In addition to state and local regulations, many universities and colleges required students to quarantine before attending on campus classes or moving into on-campus dorms in 2020. Many schools throughout the country made arrangements with local hotels to house these students during that quarantine period. Furthermore, given the uncertainty surrounding on-campus education leading into the Fall 2020 semester, many students in college towns elected to utilize extended-stay hotels for their lodging needs rather than alternative off-campus options that would require a lease. With the risk of so many colleges and universities closing their campuses midway through the school year, a commitment-free weekly lodging option was more appealing for many students rather than signing a longer-term lease.

Commercial Demand

Outside of the government and educational institutions’ restrictions, extended-stay hotels have benefited from the limited commercial demand during the pandemic. Upscale extended-stay hotels, such as Residence Inn by Marriott, Hyatt House, Staybridge Suites, and Homewood Suites by Hilton, frequently capture commercial demand from guests who require lodging from Monday through Thursday while working on out-of-town projects. Prior to the pandemic, this type of guest would fly home on the weekends and return on Monday, and while much of this demand has declined even within the extended-stay segment, the business travelers that remain are heading home less frequently, thus creating some weekend demand for these hotels. Many extended-stay hotels have also benefited from long-term commercial demand generated by management or consultants who have temporarily relocated to oversee their respective companies’ pandemic response. Likewise, many frontline healthcare workers are helping to supplement demand for extended-stay hotels, especially in coronavirus hotbed areas. This demand has been generated by both workers who have temporarily relocated to help address the outbreak, as well as by local workers who do not want to risk bringing the virus home.

While extended-stay hotels at large have performed better than transient- and group-focused hotels, the economy extended-stay hotels have realized much smaller declines in RevPAR relative to the upscale extended-stay brands (or any other segment). This is due to several reasons, including that these hotels can serve as a guest’s primary residence rather than a temporary lodging solution. Furthermore, these hotels are popular with construction groups working on projects that often last several months; while many businesses temporarily closed because of the pandemic, construction business continued to create lodging demand for many economy extended-stay hotels. Finally, many of these hotels have captured an increase in demand from local municipalities or local charities that are looking for more socially distanced lodging options for some of their more vulnerable residents.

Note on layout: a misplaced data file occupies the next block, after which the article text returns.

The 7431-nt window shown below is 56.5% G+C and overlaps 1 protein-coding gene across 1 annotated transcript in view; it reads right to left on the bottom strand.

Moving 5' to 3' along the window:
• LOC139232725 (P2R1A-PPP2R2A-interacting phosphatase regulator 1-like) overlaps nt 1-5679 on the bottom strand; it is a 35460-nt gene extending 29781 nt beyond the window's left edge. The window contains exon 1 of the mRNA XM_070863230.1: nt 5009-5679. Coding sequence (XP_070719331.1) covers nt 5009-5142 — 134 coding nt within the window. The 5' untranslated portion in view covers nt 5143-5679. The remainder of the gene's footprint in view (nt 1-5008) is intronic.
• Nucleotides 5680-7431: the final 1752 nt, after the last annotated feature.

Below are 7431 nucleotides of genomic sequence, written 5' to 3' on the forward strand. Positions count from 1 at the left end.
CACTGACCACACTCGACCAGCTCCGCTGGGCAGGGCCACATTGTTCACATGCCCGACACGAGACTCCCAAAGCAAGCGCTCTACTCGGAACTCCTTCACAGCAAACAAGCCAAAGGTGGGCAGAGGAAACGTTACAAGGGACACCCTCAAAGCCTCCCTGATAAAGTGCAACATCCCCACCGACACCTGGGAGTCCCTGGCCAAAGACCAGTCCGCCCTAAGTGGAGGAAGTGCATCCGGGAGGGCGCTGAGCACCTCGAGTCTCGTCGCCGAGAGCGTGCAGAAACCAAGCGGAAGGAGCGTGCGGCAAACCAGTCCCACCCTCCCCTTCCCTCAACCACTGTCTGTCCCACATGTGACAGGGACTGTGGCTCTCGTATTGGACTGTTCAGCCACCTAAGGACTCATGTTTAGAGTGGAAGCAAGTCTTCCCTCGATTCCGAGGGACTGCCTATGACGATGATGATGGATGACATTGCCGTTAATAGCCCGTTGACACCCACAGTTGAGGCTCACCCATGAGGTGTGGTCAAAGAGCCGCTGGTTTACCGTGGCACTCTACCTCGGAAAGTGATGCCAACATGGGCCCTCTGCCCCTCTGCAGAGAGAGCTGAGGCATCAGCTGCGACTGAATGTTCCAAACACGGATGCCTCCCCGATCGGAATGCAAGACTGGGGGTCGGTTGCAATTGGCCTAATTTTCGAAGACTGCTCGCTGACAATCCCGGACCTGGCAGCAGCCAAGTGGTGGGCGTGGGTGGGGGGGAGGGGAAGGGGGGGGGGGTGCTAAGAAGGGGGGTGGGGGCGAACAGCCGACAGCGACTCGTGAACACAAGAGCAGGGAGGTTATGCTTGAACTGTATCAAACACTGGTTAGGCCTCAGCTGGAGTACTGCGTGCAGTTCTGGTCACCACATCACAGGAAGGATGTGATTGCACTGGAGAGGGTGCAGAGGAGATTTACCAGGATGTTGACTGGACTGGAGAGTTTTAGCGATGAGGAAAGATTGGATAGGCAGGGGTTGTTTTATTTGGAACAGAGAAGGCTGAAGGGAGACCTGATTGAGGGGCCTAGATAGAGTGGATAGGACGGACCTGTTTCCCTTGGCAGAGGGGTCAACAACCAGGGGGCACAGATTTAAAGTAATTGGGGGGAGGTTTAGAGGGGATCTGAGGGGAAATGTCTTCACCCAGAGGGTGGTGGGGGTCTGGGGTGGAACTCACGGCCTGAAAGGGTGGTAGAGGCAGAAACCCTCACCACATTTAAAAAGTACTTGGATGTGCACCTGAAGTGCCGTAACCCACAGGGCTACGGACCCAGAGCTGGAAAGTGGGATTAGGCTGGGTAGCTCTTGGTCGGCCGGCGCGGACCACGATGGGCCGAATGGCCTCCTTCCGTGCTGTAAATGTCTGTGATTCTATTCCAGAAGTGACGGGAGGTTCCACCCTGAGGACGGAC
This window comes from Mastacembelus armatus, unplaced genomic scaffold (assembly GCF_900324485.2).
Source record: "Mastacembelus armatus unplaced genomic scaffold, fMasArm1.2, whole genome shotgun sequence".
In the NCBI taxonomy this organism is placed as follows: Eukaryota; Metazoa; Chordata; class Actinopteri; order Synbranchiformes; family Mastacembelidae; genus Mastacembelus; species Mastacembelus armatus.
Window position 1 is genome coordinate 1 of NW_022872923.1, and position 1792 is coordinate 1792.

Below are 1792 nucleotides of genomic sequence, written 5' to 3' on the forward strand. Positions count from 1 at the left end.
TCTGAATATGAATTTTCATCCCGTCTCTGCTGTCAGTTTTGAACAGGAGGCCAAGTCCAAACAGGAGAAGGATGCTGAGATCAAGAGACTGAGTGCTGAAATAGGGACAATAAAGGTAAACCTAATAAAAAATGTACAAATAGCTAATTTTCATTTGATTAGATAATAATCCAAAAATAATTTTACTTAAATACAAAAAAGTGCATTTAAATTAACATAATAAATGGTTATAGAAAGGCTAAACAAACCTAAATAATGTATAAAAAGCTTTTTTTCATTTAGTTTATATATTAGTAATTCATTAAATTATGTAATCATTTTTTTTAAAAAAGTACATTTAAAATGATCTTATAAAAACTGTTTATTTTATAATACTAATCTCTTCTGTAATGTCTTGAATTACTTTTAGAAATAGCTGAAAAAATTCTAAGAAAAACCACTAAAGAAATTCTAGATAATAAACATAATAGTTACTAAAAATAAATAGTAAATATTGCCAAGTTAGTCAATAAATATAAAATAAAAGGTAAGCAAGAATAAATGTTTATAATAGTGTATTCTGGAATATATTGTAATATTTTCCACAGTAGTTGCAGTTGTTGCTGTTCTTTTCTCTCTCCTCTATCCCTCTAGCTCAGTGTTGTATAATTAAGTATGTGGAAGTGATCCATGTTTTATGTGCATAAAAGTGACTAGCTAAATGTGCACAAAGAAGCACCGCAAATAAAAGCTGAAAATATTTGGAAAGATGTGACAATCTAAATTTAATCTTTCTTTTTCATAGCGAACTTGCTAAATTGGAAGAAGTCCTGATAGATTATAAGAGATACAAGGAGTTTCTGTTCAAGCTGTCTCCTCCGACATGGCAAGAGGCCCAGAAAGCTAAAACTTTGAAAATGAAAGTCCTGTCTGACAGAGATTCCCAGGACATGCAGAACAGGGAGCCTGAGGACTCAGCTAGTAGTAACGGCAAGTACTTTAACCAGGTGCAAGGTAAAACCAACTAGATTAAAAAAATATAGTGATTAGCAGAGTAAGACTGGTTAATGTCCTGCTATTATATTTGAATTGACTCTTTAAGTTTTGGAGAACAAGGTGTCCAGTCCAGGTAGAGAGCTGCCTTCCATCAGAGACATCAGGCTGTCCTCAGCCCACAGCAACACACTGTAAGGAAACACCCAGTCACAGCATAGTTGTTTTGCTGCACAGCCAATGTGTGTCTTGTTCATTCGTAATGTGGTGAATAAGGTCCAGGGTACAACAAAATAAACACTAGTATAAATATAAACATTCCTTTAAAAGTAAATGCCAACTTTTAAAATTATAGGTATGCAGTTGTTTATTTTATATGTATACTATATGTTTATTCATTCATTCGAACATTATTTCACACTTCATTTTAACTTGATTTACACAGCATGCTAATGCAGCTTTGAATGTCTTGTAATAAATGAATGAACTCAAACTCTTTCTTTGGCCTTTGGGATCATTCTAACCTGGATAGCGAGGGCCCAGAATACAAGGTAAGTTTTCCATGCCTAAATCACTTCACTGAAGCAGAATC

Leisure Demand

Outside of the commercial demand captured by the extended-stay segment, hotels offering this product type have benefited from some new leisure demand. Over the summer, for example, many families were looking for drive-to destinations for their annual vacation and sought out hotels with suites that feature a little extra space and in-room kitchens, thus allowing for homemade meals. These types of suites also provide the space for a family to sit around a table together and enjoy take-out meals given that many restaurants have remained closed for in-house dining during the pandemic. While limited-service hotels have remained popular with this type of guest, leisure-related demand has increased for extended-stay hotels.